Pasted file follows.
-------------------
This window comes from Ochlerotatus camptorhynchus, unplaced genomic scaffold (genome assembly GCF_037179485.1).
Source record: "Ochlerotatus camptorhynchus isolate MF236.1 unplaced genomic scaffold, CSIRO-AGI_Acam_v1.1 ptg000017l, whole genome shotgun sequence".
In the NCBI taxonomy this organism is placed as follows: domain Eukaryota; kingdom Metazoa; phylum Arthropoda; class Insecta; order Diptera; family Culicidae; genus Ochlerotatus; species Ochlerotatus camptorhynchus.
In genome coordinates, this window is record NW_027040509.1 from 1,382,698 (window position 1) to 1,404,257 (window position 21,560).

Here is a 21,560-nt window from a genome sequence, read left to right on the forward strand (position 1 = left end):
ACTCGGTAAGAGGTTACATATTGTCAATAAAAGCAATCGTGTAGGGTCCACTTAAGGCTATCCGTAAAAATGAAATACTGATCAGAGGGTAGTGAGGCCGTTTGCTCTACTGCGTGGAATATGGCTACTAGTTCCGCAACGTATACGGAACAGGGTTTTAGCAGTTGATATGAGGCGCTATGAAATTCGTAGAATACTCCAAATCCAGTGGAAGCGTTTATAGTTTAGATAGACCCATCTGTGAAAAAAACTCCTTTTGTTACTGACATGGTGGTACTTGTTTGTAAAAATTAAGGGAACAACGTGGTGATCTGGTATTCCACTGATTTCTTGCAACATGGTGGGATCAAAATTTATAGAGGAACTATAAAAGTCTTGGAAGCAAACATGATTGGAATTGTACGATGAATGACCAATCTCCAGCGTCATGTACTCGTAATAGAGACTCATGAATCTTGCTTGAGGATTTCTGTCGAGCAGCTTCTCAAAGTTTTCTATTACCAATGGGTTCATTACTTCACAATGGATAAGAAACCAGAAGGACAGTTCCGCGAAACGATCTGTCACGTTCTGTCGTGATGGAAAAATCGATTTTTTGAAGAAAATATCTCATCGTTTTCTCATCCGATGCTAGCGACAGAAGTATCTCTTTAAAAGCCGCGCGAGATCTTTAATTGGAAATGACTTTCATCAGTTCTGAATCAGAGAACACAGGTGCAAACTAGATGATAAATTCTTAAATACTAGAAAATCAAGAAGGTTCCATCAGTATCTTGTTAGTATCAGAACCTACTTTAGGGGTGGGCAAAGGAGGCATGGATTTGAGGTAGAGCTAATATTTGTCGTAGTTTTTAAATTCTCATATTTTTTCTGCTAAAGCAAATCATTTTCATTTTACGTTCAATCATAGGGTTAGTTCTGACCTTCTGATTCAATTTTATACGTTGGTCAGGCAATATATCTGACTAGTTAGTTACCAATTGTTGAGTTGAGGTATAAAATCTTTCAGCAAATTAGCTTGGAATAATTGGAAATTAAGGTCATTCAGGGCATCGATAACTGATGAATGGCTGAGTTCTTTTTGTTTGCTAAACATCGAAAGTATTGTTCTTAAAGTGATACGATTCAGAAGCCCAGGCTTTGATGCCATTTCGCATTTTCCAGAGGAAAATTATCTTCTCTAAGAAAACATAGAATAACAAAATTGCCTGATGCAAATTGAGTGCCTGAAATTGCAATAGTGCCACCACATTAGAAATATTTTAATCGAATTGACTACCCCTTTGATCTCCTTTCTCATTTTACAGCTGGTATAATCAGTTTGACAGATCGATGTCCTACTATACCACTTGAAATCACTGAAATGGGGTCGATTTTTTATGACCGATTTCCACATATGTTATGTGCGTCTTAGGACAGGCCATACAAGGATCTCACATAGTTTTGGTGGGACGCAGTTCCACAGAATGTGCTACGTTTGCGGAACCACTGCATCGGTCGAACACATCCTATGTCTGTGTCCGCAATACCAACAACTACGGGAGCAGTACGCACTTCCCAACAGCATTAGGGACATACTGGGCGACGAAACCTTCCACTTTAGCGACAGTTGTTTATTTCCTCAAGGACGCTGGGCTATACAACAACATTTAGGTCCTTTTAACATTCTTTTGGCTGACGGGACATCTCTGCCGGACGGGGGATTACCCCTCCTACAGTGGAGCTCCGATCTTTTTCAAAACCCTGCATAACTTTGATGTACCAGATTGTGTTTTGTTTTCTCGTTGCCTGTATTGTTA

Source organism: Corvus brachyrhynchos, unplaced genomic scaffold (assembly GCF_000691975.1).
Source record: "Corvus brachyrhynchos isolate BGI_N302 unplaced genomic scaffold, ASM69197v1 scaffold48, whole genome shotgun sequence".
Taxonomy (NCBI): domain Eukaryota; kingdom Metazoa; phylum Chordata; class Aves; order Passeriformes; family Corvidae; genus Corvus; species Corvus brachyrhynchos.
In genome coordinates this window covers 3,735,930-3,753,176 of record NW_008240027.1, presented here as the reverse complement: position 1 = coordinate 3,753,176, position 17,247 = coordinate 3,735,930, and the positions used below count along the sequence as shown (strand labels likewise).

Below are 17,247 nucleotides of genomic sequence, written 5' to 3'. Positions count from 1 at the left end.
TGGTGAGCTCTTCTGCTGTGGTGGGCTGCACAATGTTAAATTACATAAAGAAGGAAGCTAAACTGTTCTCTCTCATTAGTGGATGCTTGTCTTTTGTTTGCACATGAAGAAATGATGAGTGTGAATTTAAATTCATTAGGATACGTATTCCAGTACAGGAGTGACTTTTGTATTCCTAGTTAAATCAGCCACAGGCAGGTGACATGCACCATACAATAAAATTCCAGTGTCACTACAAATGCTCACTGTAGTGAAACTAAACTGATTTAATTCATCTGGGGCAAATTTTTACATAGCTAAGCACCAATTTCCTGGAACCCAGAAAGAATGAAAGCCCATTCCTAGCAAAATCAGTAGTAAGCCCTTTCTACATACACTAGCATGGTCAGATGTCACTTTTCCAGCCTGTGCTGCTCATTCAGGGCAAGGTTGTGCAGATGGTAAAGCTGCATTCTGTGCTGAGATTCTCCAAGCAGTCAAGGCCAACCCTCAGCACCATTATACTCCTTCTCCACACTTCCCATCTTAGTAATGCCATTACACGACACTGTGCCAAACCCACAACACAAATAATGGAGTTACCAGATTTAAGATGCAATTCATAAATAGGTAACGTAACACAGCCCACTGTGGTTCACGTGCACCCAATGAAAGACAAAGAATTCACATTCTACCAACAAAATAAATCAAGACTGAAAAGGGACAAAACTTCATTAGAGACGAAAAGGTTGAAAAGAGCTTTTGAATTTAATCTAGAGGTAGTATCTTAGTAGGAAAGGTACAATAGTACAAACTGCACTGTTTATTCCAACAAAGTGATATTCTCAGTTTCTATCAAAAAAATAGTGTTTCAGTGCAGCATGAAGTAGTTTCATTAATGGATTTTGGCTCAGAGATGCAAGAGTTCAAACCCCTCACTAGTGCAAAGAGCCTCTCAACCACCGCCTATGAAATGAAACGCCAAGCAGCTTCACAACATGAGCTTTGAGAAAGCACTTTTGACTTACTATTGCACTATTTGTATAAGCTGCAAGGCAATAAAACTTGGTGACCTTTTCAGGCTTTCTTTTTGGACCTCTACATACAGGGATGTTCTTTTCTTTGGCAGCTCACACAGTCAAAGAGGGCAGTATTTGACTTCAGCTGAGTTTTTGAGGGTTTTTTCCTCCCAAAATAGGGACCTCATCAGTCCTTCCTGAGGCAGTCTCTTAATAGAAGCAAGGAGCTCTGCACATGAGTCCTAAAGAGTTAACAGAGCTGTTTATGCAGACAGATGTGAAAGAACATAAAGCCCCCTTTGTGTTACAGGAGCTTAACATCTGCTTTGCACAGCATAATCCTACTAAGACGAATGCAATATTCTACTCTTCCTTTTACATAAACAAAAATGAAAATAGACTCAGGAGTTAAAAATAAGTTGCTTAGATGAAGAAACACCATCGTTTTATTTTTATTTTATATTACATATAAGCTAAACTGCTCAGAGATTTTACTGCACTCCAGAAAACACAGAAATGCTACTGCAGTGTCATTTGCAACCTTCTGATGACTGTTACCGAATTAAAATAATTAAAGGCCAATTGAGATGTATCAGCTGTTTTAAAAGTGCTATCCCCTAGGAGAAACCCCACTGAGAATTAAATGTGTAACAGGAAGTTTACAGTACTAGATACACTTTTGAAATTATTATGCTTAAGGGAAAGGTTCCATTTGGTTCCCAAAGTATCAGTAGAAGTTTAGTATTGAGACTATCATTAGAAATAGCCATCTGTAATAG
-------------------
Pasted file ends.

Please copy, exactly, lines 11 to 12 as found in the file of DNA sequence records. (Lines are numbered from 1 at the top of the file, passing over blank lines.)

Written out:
Below are 17,247 nucleotides of genomic sequence, written 5' to 3'. Positions count from 1 at the left end.
TGGTGAGCTCTTCTGCTGTGGTGGGCTGCACAATGTTAAATTACATAAAGAAGGAAGCTAAACTGTTCTCTCTCATTAGTGGATGCTTGTCTTTTGTTTGCACATGAAGAAATGATGAGTGTGAATTTAAATTCATTAGGATACGTATTCCAGTACAGGAGTGACTTTTGTATTCCTAGTTAAATCAGCCACAGGCAGGTGACATGCACCATACAATAAAATTCCAGTGTCACTACAAATGCTCACTGTAGTGAAACTAAACTGATTTAATTCATCTGGGGCAAATTTTTACATAGCTAAGCACCAATTTCCTGGAACCCAGAAAGAATGAAAGCCCATTCCTAGCAAAATCAGTAGTAAGCCCTTTCTACATACACTAGCATGGTCAGATGTCACTTTTCCAGCCTGTGCTGCTCATTCAGGGCAAGGTTGTGCAGATGGTAAAGCTGCATTCTGTGCTGAGATTCTCCAAGCAGTCAAGGCCAACCCTCAGCACCATTATACTCCTTCTCCACACTTCCCATCTTAGTAATGCCATTACACGACACTGTGCCAAACCCACAACACAAATAATGGAGTTACCAGATTTAAGATGCAATTCATAAATAGGTAACGTAACACAGCCCACTGTGGTTCACGTGCACCCAATGAAAGACAAAGAATTCACATTCTACCAACAAAATAAATCAAGACTGAAAAGGGACAAAACTTCATTAGAGACGAAAAGGTTGAAAAGAGCTTTTGAATTTAATCTAGAGGTAGTATCTTAGTAGGAAAGGTACAATAGTACAAACTGCACTGTTTATTCCAACAAAGTGATATTCTCAGTTTCTATCAAAAAAATAGTGTTTCAGTGCAGCATGAAGTAGTTTCATTAATGGATTTTGGCTCAGAGATGCAAGAGTTCAAACCCCTCACTAGTGCAAAGAGCCTCTCAACCACCGCCTATGAAATGAAACGCCAAGCAGCTTCACAACATGAGCTTTGAGAAAGCACTTTTGACTTACTATTGCACTATTTGTATAAGCTGCAAGGCAATAAAACTTGGTGACCTTTTCAGGCTTTCTTTTTGGACCTCTACATACAGGGATGTTCTTTTCTTTGGCAGCTCACACAGTCAAAGAGGGCAGTATTTGACTTCAGCTGAGTTTTTGAGGGTTTTTTCCTCCCAAAATAGGGACCTCATCAGTCCTTCCTGAGGCAGTCTCTTAATAGAAGCAAGGAGCTCTGCACATGAGTCCTAAAGAGTTAACAGAGCTGTTTATGCAGACAGATGTGAAAGAACATAAAGCCCCCTTTGTGTTACAGGAGCTTAACATCTGCTTTGCACAGCATAATCCTACTAAGACGAATGCAATATTCTACTCTTCCTTTTACATAAACAAAAATGAAAATAGACTCAGGAGTTAAAAATAAGTTGCTTAGATGAAGAAACACCATCGTTTTATTTTTATTTTATATTACATATAAGCTAAACTGCTCAGAGATTTTACTGCACTCCAGAAAACACAGAAATGCTACTGCAGTGTCATTTGCAACCTTCTGATGACTGTTACCGAATTAAAATAATTAAAGGCCAATTGAGATGTATCAGCTGTTTTAAAAGTGCTATCCCCTAGGAGAAACCCCACTGAGAATTAAATGTGTAACAGGAAGTTTACAGTACTAGATACACTTTTGAAATTATTATGCTTAAGGGAAAGGTTCCATTTGGTTCCCAAAGTATCAGTAGAAGTTTAGTATTGAGACTATCATTAGAAATAGCCATCTGTAATAG